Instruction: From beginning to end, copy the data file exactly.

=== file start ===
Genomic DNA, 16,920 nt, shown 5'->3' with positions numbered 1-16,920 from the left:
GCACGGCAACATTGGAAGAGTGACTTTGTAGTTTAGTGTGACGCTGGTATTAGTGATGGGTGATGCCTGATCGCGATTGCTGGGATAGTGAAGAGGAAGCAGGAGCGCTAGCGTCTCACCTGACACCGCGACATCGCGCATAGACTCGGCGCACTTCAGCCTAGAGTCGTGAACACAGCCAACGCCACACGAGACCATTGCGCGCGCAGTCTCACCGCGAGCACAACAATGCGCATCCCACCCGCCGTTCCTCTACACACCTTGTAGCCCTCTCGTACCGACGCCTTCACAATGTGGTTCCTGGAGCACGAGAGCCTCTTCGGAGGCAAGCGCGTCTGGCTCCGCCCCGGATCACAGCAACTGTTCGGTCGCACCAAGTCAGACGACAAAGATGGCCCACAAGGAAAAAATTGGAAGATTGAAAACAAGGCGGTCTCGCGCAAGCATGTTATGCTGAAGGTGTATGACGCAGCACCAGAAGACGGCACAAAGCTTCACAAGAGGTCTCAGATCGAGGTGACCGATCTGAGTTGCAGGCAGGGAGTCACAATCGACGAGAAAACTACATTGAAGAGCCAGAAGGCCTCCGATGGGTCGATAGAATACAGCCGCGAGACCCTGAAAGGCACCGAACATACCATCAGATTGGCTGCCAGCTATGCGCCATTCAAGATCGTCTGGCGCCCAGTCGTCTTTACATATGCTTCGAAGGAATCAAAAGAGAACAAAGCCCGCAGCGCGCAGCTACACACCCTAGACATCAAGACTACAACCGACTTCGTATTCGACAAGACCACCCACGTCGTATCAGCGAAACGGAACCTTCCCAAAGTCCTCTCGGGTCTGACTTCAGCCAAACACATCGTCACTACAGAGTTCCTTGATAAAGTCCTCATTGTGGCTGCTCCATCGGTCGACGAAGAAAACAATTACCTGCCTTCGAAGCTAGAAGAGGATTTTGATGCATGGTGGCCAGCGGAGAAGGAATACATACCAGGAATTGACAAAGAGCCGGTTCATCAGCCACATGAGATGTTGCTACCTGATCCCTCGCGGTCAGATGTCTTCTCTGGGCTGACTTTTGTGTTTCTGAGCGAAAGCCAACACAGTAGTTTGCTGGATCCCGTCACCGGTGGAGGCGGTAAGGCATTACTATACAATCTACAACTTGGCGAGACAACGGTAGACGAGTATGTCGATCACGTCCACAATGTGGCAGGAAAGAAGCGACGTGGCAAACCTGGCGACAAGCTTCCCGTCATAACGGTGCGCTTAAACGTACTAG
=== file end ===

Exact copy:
Genomic DNA, 16,920 nt, shown 5'->3' with positions numbered 1-16,920 from the left:
GCACGGCAACATTGGAAGAGTGACTTTGTAGTTTAGTGTGACGCTGGTATTAGTGATGGGTGATGCCTGATCGCGATTGCTGGGATAGTGAAGAGGAAGCAGGAGCGCTAGCGTCTCACCTGACACCGCGACATCGCGCATAGACTCGGCGCACTTCAGCCTAGAGTCGTGAACACAGCCAACGCCACACGAGACCATTGCGCGCGCAGTCTCACCGCGAGCACAACAATGCGCATCCCACCCGCCGTTCCTCTACACACCTTGTAGCCCTCTCGTACCGACGCCTTCACAATGTGGTTCCTGGAGCACGAGAGCCTCTTCGGAGGCAAGCGCGTCTGGCTCCGCCCCGGATCACAGCAACTGTTCGGTCGCACCAAGTCAGACGACAAAGATGGCCCACAAGGAAAAAATTGGAAGATTGAAAACAAGGCGGTCTCGCGCAAGCATGTTATGCTGAAGGTGTATGACGCAGCACCAGAAGACGGCACAAAGCTTCACAAGAGGTCTCAGATCGAGGTGACCGATCTGAGTTGCAGGCAGGGAGTCACAATCGACGAGAAAACTACATTGAAGAGCCAGAAGGCCTCCGATGGGTCGATAGAATACAGCCGCGAGACCCTGAAAGGCACCGAACATACCATCAGATTGGCTGCCAGCTATGCGCCATTCAAGATCGTCTGGCGCCCAGTCGTCTTTACATATGCTTCGAAGGAATCAAAAGAGAACAAAGCCCGCAGCGCGCAGCTACACACCCTAGACATCAAGACTACAACCGACTTCGTATTCGACAAGACCACCCACGTCGTATCAGCGAAACGGAACCTTCCCAAAGTCCTCTCGGGTCTGACTTCAGCCAAACACATCGTCACTACAGAGTTCCTTGATAAAGTCCTCATTGTGGCTGCTCCATCGGTCGACGAAGAAAACAATTACCTGCCTTCGAAGCTAGAAGAGGATTTTGATGCATGGTGGCCAGCGGAGAAGGAATACATACCAGGAATTGACAAAGAGCCGGTTCATCAGCCACATGAGATGTTGCTACCTGATCCCTCGCGGTCAGATGTCTTCTCTGGGCTGACTTTTGTGTTTCTGAGCGAAAGCCAACACAGTAGTTTGCTGGATCCCGTCACCGGTGGAGGCGGTAAGGCATTACTATACAATCTACAACTTGGCGAGACAACGGTAGACGAGTATGTCGATCACGTCCACAATGTGGCAGGAAAGAAGCGACGTGGCAAACCTGGCGACAAGCTTCCCGTCATAACGGTGCGCTTAAACGTACTAG